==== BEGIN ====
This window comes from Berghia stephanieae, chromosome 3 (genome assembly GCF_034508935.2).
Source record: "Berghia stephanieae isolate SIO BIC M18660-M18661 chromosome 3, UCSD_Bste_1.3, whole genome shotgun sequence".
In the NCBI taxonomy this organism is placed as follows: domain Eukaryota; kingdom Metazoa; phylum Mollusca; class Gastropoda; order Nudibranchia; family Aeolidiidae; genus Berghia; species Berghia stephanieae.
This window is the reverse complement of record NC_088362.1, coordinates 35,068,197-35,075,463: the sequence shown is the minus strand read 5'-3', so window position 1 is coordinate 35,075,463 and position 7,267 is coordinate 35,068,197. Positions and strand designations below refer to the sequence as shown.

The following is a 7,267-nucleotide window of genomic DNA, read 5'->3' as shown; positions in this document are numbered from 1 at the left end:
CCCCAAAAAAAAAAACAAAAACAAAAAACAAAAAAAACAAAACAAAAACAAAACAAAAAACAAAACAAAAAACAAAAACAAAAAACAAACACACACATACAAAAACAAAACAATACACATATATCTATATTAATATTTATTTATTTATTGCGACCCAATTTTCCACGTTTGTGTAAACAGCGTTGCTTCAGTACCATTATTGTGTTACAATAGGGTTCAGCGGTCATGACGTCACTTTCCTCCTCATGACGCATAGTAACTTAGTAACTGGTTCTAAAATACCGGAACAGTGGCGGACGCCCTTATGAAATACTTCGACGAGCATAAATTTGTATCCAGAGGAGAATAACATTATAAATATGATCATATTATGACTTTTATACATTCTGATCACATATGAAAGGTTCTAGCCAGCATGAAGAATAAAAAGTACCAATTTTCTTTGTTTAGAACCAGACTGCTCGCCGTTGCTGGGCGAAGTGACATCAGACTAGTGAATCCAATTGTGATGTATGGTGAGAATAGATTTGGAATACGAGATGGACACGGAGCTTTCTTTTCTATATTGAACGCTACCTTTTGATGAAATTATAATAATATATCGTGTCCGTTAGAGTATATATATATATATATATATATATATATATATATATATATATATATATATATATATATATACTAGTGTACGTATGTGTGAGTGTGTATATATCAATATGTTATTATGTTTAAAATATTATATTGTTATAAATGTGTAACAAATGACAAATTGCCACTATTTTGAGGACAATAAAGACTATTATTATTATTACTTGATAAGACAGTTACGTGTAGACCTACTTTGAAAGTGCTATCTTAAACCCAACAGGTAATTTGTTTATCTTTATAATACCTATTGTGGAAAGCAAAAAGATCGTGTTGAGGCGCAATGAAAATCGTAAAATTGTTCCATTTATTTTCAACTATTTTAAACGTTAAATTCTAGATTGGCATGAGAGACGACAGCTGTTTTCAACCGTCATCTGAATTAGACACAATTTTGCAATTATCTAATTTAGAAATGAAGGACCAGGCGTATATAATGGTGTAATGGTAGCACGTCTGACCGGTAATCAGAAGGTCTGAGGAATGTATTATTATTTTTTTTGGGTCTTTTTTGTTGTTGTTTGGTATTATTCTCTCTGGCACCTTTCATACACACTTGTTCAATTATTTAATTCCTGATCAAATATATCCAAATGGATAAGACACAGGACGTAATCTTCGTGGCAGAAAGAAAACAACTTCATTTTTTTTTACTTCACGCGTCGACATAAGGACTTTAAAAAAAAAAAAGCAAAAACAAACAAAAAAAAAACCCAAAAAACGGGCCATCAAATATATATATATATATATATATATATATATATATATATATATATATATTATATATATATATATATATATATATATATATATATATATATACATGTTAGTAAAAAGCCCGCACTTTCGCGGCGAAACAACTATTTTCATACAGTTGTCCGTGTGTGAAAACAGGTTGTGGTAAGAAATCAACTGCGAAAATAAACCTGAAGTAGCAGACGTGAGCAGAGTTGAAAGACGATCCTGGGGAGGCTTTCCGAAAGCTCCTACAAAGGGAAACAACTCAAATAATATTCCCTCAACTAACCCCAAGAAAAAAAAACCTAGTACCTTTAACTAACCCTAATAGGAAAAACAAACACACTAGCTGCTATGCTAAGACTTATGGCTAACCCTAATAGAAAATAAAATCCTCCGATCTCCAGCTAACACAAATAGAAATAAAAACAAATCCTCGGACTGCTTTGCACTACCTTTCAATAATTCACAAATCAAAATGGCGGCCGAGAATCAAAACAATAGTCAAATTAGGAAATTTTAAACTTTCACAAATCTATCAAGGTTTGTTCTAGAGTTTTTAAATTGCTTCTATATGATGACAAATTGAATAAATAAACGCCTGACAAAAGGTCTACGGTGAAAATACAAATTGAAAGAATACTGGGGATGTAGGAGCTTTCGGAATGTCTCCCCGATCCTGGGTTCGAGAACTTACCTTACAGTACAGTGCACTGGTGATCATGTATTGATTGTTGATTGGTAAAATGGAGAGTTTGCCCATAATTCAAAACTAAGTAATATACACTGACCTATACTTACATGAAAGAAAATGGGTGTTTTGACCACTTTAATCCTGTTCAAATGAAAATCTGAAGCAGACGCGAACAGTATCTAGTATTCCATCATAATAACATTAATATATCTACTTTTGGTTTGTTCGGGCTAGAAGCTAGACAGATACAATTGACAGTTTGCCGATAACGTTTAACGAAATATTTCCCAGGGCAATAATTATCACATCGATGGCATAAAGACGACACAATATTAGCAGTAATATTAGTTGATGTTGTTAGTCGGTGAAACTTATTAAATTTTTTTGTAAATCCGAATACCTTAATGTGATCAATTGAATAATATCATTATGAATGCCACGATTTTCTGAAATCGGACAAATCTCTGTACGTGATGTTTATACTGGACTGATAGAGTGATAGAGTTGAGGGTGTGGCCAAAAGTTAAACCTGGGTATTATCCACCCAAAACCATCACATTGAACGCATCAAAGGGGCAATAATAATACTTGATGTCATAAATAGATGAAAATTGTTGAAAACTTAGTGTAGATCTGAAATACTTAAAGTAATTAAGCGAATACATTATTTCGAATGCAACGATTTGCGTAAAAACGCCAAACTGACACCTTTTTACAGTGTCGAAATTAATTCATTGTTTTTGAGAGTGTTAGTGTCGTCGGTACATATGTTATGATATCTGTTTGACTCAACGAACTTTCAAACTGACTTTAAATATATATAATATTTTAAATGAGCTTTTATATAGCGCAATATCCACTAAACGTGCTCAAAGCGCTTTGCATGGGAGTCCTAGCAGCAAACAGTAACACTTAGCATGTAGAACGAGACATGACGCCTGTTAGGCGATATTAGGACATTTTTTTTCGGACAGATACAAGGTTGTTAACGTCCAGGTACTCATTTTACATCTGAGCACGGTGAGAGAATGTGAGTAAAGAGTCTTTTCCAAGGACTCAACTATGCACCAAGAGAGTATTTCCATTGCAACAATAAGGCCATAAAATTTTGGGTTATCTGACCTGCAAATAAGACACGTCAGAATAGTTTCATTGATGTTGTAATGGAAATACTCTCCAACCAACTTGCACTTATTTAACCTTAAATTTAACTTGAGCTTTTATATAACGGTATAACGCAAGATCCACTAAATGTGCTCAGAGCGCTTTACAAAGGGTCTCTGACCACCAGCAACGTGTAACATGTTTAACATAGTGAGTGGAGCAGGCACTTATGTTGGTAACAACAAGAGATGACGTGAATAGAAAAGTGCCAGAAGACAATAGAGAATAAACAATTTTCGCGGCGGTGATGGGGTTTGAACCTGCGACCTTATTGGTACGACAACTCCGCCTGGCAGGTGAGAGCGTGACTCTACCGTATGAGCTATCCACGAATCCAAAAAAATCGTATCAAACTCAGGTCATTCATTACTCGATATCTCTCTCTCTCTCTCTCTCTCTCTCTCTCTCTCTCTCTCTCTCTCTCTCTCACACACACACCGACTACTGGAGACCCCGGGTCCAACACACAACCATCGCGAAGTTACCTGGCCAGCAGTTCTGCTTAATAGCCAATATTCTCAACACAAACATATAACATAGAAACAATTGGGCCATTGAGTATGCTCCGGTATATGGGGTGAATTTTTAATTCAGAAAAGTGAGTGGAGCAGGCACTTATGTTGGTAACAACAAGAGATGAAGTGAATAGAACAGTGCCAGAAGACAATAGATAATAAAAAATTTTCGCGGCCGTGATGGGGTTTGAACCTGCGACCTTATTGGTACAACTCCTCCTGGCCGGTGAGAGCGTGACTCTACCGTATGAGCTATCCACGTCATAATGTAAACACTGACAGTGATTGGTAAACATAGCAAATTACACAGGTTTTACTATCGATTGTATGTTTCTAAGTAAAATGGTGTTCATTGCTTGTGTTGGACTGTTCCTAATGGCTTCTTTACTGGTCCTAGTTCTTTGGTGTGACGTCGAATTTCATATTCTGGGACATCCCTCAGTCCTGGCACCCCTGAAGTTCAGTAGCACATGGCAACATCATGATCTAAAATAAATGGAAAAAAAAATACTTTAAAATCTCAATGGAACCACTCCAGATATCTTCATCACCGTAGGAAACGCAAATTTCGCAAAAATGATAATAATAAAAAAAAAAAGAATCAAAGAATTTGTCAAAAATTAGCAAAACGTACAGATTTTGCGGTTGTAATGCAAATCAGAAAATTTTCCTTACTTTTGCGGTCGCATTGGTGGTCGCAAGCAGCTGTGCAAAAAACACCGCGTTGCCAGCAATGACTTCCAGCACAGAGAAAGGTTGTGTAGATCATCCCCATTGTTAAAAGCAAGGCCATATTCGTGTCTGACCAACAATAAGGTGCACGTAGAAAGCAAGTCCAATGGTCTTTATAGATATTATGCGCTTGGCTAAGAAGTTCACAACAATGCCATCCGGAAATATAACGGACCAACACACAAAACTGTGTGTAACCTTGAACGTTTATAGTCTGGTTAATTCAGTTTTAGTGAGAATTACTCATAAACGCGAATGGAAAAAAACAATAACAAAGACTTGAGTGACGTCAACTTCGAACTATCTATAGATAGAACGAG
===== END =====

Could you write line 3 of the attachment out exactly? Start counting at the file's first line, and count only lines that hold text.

In the NCBI taxonomy this organism is placed as follows: domain Eukaryota; kingdom Metazoa; phylum Mollusca; class Gastropoda; order Nudibranchia; family Aeolidiidae; genus Berghia; species Berghia stephanieae.